2020 Illinois Compiled Statutes
Chapter 770 - LIENS
770 ILCS 90/ - Sale of Unclaimed Property Act.

(770 ILCS 90/0.01) (from Ch. 141, par. 0.01)

Sec. 0.01. Short title. This Act may be cited as the Sale of Unclaimed Property Act.

(Source: P.A. 86-1324.)

 

(770 ILCS 90/1) (from Ch. 141, par. 1)

Sec. 1. Except as provided in the Uniform Commercial Code in sections 7-209, 7-210, 7-307 and 7-308 regarding the lien and foreclosure provisions for warehousemen and carriers and except as provided in the Self-Service Storage Facility Act, enacted by the Eighty-Third General Assembly, whenever any trunk, carpet-bag, valise, bundle, package, or article of property, transported, or coming into the possession of any railroad or express company, or any other common carrier, or innkeeper or warehouseman, or private warehouse-keeper, in the course of its or his business as common carrier, innkeeper, warehouseman or private warehouse-keeper remains unclaimed and the legal charges thereon unpaid during the space of 6 months after its arrival at the point to which it shall have been directed, and the owner or person to whom the same is consigned cannot be found upon diligent inquiry, or, being found and notified of the arrival of such article, refuses or neglects to receive the same and pay the legal charges thereon for the space of 3 months, it shall be lawful for such common carrier, innkeeper, warehouseman or private warehouse-keeper to sell such article at public auction, after giving the owner or consignee 15 days' notice of the time and place of sale, through the post office, and by advertising in a newspaper published in the county where such sale is made, and out of the proceeds of such sale to pay all legal charges on such articles, and the overplus, if any, shall be paid to the owner or the consignee upon demand.

(Source: P.A. 83-800.)

 

(770 ILCS 90/2) (from Ch. 141, par. 2)

Sec. 2. Perishable property which has been transported to destination, and the owner, or consignee, notified of its arrival, or being notified, refuses or neglects to receive the same and pay the legal charges thereon, or if upon diligent inquiry the consignee cannot be found, such carrier may, in the exercise of a reasonable discretion, sell the same at public or private sale without advertising, and the proceeds, after deducting the freight and charges and expenses of sale, shall be paid to the owner or consignee upon demand.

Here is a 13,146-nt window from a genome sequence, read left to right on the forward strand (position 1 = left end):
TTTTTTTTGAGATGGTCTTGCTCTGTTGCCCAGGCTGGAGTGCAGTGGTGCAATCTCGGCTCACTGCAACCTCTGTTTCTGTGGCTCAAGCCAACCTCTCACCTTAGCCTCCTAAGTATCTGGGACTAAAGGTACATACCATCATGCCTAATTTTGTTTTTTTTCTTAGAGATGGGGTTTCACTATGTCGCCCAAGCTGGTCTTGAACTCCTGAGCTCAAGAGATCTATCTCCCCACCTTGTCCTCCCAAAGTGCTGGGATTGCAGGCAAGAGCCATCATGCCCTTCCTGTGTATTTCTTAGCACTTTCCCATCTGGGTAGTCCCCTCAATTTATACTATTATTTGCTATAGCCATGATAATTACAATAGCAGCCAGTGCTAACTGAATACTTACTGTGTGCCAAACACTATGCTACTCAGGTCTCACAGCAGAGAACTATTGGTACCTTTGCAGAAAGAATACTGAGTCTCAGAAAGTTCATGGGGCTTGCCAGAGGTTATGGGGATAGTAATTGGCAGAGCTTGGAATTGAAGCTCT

(Source: R.S. 1874, p. 1086.)

 

(770 ILCS 90/3) (from Ch. 141, par. 3)

Sec. 3. All persons other than common carriers having a lien on personal property, by virtue of the Innkeepers Lien Act or for more than $2,000 by virtue of the Labor and Storage Lien Act may enforce the lien by a sale of the property, on giving to the owner thereof, if he and his residence be known to the person having such lien, 30 days' notice by certified mail, in writing of the time and place of such sale, and if the owner or his place of residence be unknown to the person having such lien, then upon his filing his affidavit to that effect with the clerk of the circuit court in the county where such property is situated; notice of the sale may be given by publishing the same once in each week for 3 successive weeks in some newspaper of general circulation published in the county, and out of the proceeds of the sale all costs and charges for advertising and making the same, and the amount of the lien shall be paid, and the surplus, if any, shall be paid to the owner of the property or, if not claimed by said owner, such surplus, if any, shall be disposed under the Revised Uniform Unclaimed Property Act. All sales pursuant to this Section must be public and conducted in a commercially reasonable manner so as to maximize the net proceeds of the sale. Conformity to the requirements of this Act shall be a perpetual bar to any action against such lienor by any person for the recovery of such chattels or the value thereof or any damages growing out of the failure of such person to receive such chattels.

(Source: P.A. 100-22, eff. 1-1-18.)

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